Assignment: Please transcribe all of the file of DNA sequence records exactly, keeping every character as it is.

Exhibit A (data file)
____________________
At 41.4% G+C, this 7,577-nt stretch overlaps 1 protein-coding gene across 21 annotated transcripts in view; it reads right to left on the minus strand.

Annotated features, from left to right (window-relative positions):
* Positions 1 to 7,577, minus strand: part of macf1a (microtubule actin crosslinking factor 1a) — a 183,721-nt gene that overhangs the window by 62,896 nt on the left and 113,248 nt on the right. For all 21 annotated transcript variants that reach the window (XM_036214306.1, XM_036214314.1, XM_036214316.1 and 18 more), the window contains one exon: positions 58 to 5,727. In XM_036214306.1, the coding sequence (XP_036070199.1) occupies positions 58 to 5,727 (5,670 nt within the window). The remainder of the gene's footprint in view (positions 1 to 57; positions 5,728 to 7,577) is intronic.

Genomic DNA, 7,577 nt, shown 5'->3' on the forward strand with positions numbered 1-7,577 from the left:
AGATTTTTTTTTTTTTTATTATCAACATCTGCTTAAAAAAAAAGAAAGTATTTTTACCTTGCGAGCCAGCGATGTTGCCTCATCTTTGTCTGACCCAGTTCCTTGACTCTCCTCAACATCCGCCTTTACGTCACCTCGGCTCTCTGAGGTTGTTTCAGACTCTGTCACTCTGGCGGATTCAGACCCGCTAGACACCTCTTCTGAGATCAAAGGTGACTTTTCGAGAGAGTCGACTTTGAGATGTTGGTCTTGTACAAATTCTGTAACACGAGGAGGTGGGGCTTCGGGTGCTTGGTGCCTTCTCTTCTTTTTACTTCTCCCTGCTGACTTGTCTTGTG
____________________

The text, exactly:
At 41.4% G+C, this 7,577-nt stretch overlaps 1 protein-coding gene across 21 annotated transcripts in view; it reads right to left on the minus strand.

Annotated features, from left to right (window-relative positions):
* Positions 1 to 7,577, minus strand: part of macf1a (microtubule actin crosslinking factor 1a) — a 183,721-nt gene that overhangs the window by 62,896 nt on the left and 113,248 nt on the right. For all 21 annotated transcript variants that reach the window (XM_036214306.1, XM_036214314.1, XM_036214316.1 and 18 more), the window contains one exon: positions 58 to 5,727. In XM_036214306.1, the coding sequence (XP_036070199.1) occupies positions 58 to 5,727 (5,670 nt within the window). The remainder of the gene's footprint in view (positions 1 to 57; positions 5,728 to 7,577) is intronic.

Genomic DNA, 7,577 nt, shown 5'->3' on the forward strand with positions numbered 1-7,577 from the left:
AGATTTTTTTTTTTTTTATTATCAACATCTGCTTAAAAAAAAAGAAAGTATTTTTACCTTGCGAGCCAGCGATGTTGCCTCATCTTTGTCTGACCCAGTTCCTTGACTCTCCTCAACATCCGCCTTTACGTCACCTCGGCTCTCTGAGGTTGTTTCAGACTCTGTCACTCTGGCGGATTCAGACCCGCTAGACACCTCTTCTGAGATCAAAGGTGACTTTTCGAGAGAGTCGACTTTGAGATGTTGGTCTTGTACAAATTCTGTAACACGAGGAGGTGGGGCTTCGGGTGCTTGGTGCCTTCTCTTCTTTTTACTTCTCCCTGCTGACTTGTCTTGTG